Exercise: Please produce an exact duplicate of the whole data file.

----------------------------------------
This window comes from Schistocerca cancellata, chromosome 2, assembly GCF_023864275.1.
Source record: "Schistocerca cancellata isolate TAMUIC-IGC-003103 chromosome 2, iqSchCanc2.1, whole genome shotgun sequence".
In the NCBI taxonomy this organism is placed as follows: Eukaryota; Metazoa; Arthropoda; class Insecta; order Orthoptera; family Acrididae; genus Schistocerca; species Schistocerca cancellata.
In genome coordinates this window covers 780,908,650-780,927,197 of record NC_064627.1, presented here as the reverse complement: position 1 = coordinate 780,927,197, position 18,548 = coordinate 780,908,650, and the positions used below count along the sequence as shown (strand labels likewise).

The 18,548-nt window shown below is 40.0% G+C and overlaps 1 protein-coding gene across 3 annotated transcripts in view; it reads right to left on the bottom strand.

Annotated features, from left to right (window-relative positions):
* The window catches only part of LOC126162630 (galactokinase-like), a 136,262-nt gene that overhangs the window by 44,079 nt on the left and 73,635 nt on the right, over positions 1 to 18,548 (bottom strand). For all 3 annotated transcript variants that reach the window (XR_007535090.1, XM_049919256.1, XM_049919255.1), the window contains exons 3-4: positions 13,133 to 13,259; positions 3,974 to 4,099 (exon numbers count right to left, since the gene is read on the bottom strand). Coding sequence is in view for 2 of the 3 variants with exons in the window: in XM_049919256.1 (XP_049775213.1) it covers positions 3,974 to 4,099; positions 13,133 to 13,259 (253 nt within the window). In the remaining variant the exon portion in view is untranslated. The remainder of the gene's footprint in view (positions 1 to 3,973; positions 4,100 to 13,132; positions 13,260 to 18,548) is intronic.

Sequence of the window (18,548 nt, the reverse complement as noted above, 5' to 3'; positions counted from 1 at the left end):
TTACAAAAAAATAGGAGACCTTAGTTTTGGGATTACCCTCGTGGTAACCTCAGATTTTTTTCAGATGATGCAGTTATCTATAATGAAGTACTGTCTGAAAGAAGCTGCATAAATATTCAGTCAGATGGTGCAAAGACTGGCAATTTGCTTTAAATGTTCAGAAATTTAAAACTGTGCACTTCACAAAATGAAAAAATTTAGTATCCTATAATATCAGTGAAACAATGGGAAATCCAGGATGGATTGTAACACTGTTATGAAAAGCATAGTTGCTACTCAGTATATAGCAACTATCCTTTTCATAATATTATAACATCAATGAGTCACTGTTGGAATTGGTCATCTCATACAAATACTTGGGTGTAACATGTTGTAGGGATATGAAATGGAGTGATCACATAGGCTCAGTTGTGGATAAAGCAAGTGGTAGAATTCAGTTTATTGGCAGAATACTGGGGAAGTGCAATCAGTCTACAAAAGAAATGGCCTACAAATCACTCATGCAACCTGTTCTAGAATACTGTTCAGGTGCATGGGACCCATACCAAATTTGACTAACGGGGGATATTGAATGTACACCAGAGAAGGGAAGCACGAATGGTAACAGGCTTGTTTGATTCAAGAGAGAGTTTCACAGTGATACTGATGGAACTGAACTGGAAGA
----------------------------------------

This window comes from Schistocerca cancellata, chromosome 2, assembly GCF_023864275.1.
Source record: "Schistocerca cancellata isolate TAMUIC-IGC-003103 chromosome 2, iqSchCanc2.1, whole genome shotgun sequence".
In the NCBI taxonomy this organism is placed as follows: Eukaryota; Metazoa; Arthropoda; class Insecta; order Orthoptera; family Acrididae; genus Schistocerca; species Schistocerca cancellata.
In genome coordinates this window covers 780,908,650-780,927,197 of record NC_064627.1, presented here as the reverse complement: position 1 = coordinate 780,927,197, position 18,548 = coordinate 780,908,650, and the positions used below count along the sequence as shown (strand labels likewise).

The 18,548-nt window shown below is 40.0% G+C and overlaps 1 protein-coding gene across 3 annotated transcripts in view; it reads right to left on the bottom strand.

Annotated features, from left to right (window-relative positions):
* The window catches only part of LOC126162630 (galactokinase-like), a 136,262-nt gene that overhangs the window by 44,079 nt on the left and 73,635 nt on the right, over positions 1 to 18,548 (bottom strand). For all 3 annotated transcript variants that reach the window (XR_007535090.1, XM_049919256.1, XM_049919255.1), the window contains exons 3-4: positions 13,133 to 13,259; positions 3,974 to 4,099 (exon numbers count right to left, since the gene is read on the bottom strand). Coding sequence is in view for 2 of the 3 variants with exons in the window: in XM_049919256.1 (XP_049775213.1) it covers positions 3,974 to 4,099; positions 13,133 to 13,259 (253 nt within the window). In the remaining variant the exon portion in view is untranslated. The remainder of the gene's footprint in view (positions 1 to 3,973; positions 4,100 to 13,132; positions 13,260 to 18,548) is intronic.

Sequence of the window (18,548 nt, the reverse complement as noted above, 5' to 3'; positions counted from 1 at the left end):
TTACAAAAAAATAGGAGACCTTAGTTTTGGGATTACCCTCGTGGTAACCTCAGATTTTTTTCAGATGATGCAGTTATCTATAATGAAGTACTGTCTGAAAGAAGCTGCATAAATATTCAGTCAGATGGTGCAAAGACTGGCAATTTGCTTTAAATGTTCAGAAATTTAAAACTGTGCACTTCACAAAATGAAAAAATTTAGTATCCTATAATATCAGTGAAACAATGGGAAATCCAGGATGGATTGTAACACTGTTATGAAAAGCATAGTTGCTACTCAGTATATAGCAACTATCCTTTTCATAATATTATAACATCAATGAGTCACTGTTGGAATTGGTCATCTCATACAAATACTTGGGTGTAACATGTTGTAGGGATATGAAATGGAGTGATCACATAGGCTCAGTTGTGGATAAAGCAAGTGGTAGAATTCAGTTTATTGGCAGAATACTGGGGAAGTGCAATCAGTCTACAAAAGAAATGGCCTACAAATCACTCATGCAACCTGTTCTAGAATACTGTTCAGGTGCATGGGACCCATACCAAATTTGACTAACGGGGGATATTGAATGTACACCAGAGAAGGGAAGCACGAATGGTAACAGGCTTGTTTGATTCAAGAGAGAGTTTCACAGTGATACTGATGGAACTGAACTGGAAGA